Museum’s 1930s murder mystery machine is brought back to life
It’s a mechanised murder mystery machine which has captivated generations of Leeds museum-goers.
So when Abbey House Museum’s quirky 1930s penny slot machine finally gave up the ghost, it would have been a crime to let the historic attraction simply gather dust.
Luckily, after the machine broke down recently, experts at the Kirkstall attraction searched for the right team of specialists and, after some complex restoration work, the fabulous Murder in the Museum contraption is now back up and running.
Kitty Ross, Leeds Museums and Galleries curator of social history said: “The penny slot machines have always been one of our star attractions and Murder in the Museum is a firm favourite with adults and children.
“The machine is not only colourful and fun, it’s also a wonderful window onto a golden age of crime fiction, when these sorts of comic and macabre machines were the latest thing and helped to spark a fascination with grisly crime stories that still exists today.
“Everyone at the museum is pleased to see Murder in the Museum back up and running, particularly as it plays such an important part in our Crime and Punishment exhibition which has been such a huge success so far.”
Played out by a series of small, automated models, Murder in the Museum’s main suspects include a woman with a large handbag, a man lurking behind a display cabinet and a man hiding inside an Egyptian sarcophagus.
The machine was made in 1934 and is the work of Leeds sisters Alice and Eveline Dennison, who followed their father John into the family business, building mechanical fortune telling machines and working dioramas for installation at exhibitions, fairs and bazaars.
Alice had worked as a governess and then as a dress maker and was the inspiration behind many of the costumes worn by the models that feature in the family’s machines.
Her sister Eveline studied art and carefully crafted the models themselves out of wood and clay.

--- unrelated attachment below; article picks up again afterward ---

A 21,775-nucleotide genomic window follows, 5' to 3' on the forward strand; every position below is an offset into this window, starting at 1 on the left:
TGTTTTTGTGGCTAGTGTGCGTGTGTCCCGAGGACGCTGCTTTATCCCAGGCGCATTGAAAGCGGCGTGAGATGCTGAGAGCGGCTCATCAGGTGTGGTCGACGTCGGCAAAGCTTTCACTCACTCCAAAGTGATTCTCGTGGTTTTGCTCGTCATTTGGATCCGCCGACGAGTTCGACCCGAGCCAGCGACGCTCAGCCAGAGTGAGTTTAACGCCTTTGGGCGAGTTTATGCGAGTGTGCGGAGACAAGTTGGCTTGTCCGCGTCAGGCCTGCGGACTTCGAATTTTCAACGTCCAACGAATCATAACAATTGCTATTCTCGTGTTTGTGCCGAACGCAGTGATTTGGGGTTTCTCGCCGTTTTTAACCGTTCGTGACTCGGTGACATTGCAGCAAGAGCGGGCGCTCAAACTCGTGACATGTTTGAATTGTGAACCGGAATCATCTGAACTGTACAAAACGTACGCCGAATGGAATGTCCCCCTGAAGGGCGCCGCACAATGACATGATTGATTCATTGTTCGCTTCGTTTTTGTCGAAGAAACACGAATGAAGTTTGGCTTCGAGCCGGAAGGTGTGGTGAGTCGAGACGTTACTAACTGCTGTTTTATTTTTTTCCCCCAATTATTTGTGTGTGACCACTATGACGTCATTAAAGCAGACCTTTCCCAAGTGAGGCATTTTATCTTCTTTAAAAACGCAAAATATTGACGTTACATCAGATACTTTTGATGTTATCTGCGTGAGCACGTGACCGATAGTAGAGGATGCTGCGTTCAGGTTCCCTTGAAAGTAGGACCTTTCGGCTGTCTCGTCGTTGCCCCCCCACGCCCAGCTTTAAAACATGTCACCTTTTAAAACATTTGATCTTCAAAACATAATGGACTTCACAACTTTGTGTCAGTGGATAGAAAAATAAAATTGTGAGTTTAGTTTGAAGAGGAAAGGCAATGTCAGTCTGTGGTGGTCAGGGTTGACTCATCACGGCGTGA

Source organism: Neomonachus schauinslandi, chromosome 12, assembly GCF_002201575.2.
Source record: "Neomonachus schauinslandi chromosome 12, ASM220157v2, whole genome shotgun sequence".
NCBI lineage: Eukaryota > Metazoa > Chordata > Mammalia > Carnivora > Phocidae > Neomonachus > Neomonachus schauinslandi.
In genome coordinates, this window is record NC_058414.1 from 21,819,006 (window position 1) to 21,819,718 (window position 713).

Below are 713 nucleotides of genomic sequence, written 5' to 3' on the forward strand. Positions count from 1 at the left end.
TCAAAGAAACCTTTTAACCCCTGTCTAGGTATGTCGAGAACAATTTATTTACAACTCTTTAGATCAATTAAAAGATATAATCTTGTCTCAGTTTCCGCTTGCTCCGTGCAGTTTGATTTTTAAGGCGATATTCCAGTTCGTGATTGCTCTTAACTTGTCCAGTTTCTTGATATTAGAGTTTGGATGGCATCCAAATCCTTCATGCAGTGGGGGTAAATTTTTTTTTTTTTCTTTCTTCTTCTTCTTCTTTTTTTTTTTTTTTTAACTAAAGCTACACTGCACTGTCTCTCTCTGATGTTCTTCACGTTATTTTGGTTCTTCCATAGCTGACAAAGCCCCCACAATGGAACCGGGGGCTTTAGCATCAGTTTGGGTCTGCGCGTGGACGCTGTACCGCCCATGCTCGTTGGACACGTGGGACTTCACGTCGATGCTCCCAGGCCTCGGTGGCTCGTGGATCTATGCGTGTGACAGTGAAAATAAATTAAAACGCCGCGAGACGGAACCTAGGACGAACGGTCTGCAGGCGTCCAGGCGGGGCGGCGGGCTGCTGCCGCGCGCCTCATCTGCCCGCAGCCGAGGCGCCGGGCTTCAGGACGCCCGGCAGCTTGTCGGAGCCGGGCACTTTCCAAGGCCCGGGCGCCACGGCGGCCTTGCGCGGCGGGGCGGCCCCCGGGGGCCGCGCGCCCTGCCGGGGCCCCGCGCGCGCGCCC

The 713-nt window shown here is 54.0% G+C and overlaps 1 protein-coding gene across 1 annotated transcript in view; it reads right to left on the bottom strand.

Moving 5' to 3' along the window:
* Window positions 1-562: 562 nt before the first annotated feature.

The family originally operated out of Blackpool Tower, selling their machines to the Tower Company in 1944.
Quoted in the Blackpool Gazette in 1963 the Dennison sisters said:
“The most popular models we created were always those with a morbid flavour – ‘Supper with Death’, ‘Midnight in the Haunted Churchyard’, ‘Murder in the Museum.’
“Anyone who imagines that children prefer fairy stories are way off beam. During the 20 years we held the business we learned a lot about human nature.”
Murder in the Museum is now available to see at Abbey House Museum alongside the Crime and Punishment exhibition, which explores the history of law and order in Leeds and the rest of the UK from the 1650s to today.
An accompanying film, which features a live-action version of the story, has been produced in collaboration with Target Productions and includes local amateur actors and actresses.
Councillor Brian Selby, Leeds City Council’s lead member for museums and galleries said:
“This wonderful machine is a unique piece of our local heritage and it’s fantastic news that it is now back in full working order for visitors to enjoy.
“Objects like this machine help us to learn more about the tremendous ingenuity that went into the creation of inventions like these penny slot machines and how that creativity has inspired and informed the ways we entertain ourselves today.”
For more details on Abbey House Museum, including opening times and admission charges, visit: www.leeds.gov.uk/museumsandgalleries